Charleston, South Carolina, passes strict short-term rental law
- Apr 12, 2018 | Jennifer Sokolowsky
The City of Charleston has ended its ban on short-term vacation rentals — but it has passed strict rules to regulate them.
The City Council voted 11-2 to approve the new regulations, which do not allow whole-home short-term rentals and restrict what types of buildings can be rented out for short terms in different zones of the city.
The new law goes into effect in 90 days and a violation will be a misdemeanor crime. Three new enforcement officers have been hired by the city to monitor short-term rentals.
After the new law was approved, the council asked that staff work on a process to allow residents to get exceptions from the zoning rules in special cases.
Under the new rules:
- In Category 1, which includes the Old & Historic Districts on the lower peninsula, only properties listed on the National Register of Historic Places are eligible for short-term rentals.
- In Category 2, which covers the rest of the peninsula, properties must be at least 50 years old — except in Cannonborough-Elliottborough, which already has its own short-term rental rules.
- In Category 3, which is the rest of the city beyond the peninsula, there is no age requirement for short-term rentals.
The property age-related restrictions were implemented in order to protect historic neighborhoods that are already heavily touristed, as well as to prevent property owners from building new properties specifically for short-term rentals.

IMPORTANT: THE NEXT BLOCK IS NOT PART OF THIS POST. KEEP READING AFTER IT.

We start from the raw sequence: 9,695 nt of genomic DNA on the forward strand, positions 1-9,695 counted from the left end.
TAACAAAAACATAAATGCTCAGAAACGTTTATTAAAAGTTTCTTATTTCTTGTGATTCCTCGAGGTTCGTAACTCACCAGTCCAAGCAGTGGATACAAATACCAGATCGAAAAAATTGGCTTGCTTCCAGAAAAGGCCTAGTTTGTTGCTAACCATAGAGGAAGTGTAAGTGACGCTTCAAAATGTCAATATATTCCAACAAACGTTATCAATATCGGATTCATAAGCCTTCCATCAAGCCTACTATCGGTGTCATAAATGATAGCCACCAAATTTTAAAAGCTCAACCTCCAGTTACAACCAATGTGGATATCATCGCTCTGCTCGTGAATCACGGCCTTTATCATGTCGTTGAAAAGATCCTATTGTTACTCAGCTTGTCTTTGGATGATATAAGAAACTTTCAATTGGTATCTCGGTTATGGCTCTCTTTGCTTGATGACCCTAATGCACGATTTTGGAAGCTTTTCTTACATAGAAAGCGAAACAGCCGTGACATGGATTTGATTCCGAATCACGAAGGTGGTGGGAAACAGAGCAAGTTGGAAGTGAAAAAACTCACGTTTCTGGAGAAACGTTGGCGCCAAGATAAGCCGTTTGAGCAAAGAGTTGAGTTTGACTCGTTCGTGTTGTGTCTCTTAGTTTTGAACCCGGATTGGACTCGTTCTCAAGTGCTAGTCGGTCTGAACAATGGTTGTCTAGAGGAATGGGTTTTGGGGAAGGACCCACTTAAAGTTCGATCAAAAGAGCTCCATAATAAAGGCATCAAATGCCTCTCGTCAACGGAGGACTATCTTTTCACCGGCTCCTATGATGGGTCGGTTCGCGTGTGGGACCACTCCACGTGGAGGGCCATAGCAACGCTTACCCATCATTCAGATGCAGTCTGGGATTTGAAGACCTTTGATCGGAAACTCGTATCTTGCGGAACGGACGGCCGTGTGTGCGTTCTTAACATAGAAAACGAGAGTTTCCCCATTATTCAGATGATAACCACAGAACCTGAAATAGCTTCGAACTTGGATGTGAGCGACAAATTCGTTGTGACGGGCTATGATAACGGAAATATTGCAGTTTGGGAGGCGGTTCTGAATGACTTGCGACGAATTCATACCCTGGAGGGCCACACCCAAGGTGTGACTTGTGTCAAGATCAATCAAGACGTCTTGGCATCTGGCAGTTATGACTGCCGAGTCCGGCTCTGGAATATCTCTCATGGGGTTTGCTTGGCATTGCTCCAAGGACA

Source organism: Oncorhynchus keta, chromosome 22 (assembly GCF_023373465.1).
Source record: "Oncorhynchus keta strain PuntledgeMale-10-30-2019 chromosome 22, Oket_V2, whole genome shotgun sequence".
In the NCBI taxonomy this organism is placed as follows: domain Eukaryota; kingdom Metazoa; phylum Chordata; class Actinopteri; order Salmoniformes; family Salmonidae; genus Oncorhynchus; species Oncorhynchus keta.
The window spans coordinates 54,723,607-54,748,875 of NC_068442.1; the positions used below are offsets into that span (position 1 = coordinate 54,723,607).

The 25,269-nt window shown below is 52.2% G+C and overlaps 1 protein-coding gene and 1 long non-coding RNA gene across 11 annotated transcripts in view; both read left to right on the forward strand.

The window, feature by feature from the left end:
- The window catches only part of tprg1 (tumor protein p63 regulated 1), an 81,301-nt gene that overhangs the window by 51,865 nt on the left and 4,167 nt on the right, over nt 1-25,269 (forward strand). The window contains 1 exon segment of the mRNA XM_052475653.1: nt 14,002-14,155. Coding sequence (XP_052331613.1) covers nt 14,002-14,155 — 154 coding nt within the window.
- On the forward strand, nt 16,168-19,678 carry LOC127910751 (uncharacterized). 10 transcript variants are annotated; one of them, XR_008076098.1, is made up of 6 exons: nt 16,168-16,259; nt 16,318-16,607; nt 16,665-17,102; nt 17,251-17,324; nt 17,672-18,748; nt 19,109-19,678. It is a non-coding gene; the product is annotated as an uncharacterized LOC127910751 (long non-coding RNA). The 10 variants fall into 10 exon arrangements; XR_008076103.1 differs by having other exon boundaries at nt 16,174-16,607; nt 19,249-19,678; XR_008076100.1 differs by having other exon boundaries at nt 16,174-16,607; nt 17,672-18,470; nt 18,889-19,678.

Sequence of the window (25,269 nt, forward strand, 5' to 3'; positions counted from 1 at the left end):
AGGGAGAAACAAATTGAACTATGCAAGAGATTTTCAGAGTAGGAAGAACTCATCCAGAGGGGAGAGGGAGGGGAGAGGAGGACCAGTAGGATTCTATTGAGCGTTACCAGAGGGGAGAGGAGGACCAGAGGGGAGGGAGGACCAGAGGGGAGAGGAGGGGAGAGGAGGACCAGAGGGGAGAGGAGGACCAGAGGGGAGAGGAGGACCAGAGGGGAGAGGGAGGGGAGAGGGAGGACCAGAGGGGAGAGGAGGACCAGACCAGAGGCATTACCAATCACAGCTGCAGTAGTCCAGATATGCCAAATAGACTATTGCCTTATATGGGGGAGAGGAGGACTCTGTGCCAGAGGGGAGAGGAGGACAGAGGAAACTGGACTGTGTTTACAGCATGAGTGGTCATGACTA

All short-term operators must:
- Own and live on the property full time, determined by the 4 percent owner-occupied property tax assessment.
- Stay overnight in the home when short-term guests are present.
- Apply for a short-term rental license from the city.
- Include the short-term rental license number on any advertisements for the property.
- Have at least one off-street parking space.
- Not host more than four adults at a time.
- Pay business license fees.
- Collect accommodations taxes.
Short-term rental taxes in Charleston are a total 14 percent of the cost of accommodations. Short-term rental hosts must collect these taxes from guests and pay them to a combination of state and local tax authorities.
For Airbnb hosts in South Carolina, Airbnb will automatically collect state-administered sales and lodging taxes that are due on accommodations. But Airbnb does not collect locally administered lodging taxes. Other platforms, such as VRBO and HomeAway, do not collect accommodations taxes on behalf of hosts at all.
Ultimately, hosts are responsible for collecting lodging taxes and remitting them to the proper tax authority. MyLodgeTax is a tax management service that can help short-term operators make sure they’re getting lodging taxes right.